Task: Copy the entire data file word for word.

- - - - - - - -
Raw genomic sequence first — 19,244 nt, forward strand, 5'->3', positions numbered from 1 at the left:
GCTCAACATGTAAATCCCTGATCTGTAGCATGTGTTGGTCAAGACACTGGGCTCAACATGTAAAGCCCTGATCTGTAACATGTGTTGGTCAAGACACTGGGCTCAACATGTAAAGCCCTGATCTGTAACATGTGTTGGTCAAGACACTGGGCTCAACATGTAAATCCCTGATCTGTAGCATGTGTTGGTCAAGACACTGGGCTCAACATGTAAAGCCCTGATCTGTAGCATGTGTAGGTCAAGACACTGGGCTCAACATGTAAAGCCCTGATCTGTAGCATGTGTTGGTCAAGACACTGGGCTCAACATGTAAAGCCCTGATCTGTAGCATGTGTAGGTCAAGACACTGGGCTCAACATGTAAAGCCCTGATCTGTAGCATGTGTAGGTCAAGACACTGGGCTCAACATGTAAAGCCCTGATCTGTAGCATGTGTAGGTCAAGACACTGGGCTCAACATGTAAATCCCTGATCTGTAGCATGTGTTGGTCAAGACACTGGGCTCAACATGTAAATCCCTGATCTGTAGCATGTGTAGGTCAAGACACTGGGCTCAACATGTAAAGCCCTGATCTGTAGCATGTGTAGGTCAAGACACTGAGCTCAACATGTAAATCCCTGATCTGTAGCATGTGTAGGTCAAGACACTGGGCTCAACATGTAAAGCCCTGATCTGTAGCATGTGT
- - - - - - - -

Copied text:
Raw genomic sequence first — 19,244 nt, forward strand, 5'->3', positions numbered from 1 at the left:
GCTCAACATGTAAATCCCTGATCTGTAGCATGTGTTGGTCAAGACACTGGGCTCAACATGTAAAGCCCTGATCTGTAACATGTGTTGGTCAAGACACTGGGCTCAACATGTAAAGCCCTGATCTGTAACATGTGTTGGTCAAGACACTGGGCTCAACATGTAAATCCCTGATCTGTAGCATGTGTTGGTCAAGACACTGGGCTCAACATGTAAAGCCCTGATCTGTAGCATGTGTAGGTCAAGACACTGGGCTCAACATGTAAAGCCCTGATCTGTAGCATGTGTTGGTCAAGACACTGGGCTCAACATGTAAAGCCCTGATCTGTAGCATGTGTAGGTCAAGACACTGGGCTCAACATGTAAAGCCCTGATCTGTAGCATGTGTAGGTCAAGACACTGGGCTCAACATGTAAAGCCCTGATCTGTAGCATGTGTAGGTCAAGACACTGGGCTCAACATGTAAATCCCTGATCTGTAGCATGTGTTGGTCAAGACACTGGGCTCAACATGTAAATCCCTGATCTGTAGCATGTGTAGGTCAAGACACTGGGCTCAACATGTAAAGCCCTGATCTGTAGCATGTGTAGGTCAAGACACTGAGCTCAACATGTAAATCCCTGATCTGTAGCATGTGTAGGTCAAGACACTGGGCTCAACATGTAAAGCCCTGATCTGTAGCATGTGT